Cut and what? Cut-and-come-again harvesting is the name for the technique we use at the Community Garden at Holy Nativity for harvesting all of our leafy greens. Chard, kale, collards, all are handled this way.
Think of the little girl’s game with the daisy: “he loves me, loves me not.” She plucks the petals one by one. Shift the little girl over to a rose, and imagine she’s pulling the big petals off first. That’s how we harvest greens, leaf by leaf.
Choose the largest, fullest leaves, which are generally connected to the plant stalk closest to the ground, not unlike “the biggest petals of the rose.” Cut these largest leaves off, right where they join the plant stalk. Leave the tiny junior leaves on the plant to grow further.
Over time, your trimmed plant will grow from the “center of the rose” and be harvested from the outside. Over time, your plant will start to be like a palm tree, with a tall stalk with a fluff of foliage at the top.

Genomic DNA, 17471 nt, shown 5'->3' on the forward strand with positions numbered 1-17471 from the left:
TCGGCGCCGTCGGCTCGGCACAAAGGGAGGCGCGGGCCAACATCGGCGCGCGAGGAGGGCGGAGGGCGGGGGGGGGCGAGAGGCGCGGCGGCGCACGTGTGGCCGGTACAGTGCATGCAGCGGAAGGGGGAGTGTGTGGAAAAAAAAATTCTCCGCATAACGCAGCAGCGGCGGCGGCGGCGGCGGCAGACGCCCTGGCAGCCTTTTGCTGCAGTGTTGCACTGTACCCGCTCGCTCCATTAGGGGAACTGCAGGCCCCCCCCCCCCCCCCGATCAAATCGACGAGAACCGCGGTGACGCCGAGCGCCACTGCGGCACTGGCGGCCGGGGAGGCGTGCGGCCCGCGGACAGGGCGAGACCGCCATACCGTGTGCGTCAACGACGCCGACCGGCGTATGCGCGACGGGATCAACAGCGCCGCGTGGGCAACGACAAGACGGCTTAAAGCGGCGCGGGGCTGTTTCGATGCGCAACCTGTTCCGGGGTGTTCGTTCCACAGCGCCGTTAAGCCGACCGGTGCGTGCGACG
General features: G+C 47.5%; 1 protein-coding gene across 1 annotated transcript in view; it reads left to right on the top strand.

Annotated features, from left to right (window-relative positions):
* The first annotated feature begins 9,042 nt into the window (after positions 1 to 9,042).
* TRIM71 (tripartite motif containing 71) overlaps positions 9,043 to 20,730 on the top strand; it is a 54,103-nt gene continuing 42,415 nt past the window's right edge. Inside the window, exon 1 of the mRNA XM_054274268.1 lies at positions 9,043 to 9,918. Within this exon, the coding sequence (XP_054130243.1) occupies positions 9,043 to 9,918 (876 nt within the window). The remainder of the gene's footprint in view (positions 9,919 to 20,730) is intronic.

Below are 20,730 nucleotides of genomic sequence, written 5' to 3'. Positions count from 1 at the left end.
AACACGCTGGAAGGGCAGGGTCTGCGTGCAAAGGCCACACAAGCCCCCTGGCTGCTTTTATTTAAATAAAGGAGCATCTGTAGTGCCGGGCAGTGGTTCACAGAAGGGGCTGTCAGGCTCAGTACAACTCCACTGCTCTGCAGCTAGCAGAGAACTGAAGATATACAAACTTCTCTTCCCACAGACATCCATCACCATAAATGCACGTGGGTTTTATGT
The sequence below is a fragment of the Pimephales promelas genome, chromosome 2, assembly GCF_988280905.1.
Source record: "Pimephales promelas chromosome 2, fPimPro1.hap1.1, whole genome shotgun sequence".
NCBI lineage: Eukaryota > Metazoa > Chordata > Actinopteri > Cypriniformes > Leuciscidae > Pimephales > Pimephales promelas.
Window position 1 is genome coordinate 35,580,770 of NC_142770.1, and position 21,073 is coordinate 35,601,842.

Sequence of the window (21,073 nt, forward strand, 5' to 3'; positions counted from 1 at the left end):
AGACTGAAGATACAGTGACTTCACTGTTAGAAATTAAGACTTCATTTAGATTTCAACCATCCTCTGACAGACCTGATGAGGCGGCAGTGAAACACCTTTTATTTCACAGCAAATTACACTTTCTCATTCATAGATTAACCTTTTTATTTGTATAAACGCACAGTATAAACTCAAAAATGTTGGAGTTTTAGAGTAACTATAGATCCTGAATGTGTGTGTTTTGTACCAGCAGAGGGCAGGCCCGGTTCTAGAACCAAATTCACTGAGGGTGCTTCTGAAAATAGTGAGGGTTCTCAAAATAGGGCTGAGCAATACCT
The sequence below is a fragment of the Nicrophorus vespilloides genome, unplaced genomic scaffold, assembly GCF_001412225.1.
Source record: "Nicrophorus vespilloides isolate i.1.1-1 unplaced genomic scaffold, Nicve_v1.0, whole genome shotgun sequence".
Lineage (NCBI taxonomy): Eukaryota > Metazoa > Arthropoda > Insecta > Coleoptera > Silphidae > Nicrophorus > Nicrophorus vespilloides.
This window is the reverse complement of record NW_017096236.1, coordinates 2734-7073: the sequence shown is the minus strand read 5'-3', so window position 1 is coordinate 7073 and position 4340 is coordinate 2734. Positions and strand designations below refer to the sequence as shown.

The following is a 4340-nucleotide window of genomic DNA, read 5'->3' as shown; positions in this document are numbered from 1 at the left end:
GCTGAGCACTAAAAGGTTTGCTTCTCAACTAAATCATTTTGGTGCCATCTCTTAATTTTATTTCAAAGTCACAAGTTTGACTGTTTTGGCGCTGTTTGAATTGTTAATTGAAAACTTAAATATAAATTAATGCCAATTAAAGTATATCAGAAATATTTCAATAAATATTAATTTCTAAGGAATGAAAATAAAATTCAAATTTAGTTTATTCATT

With cut-and-come-again harvesting you can get many months from a single plant without having to go through the challenging seeds and seedling phases (which is even more challenging in our public garden) multiple times. We find it much more efficient to keep an existing plant happy and productive.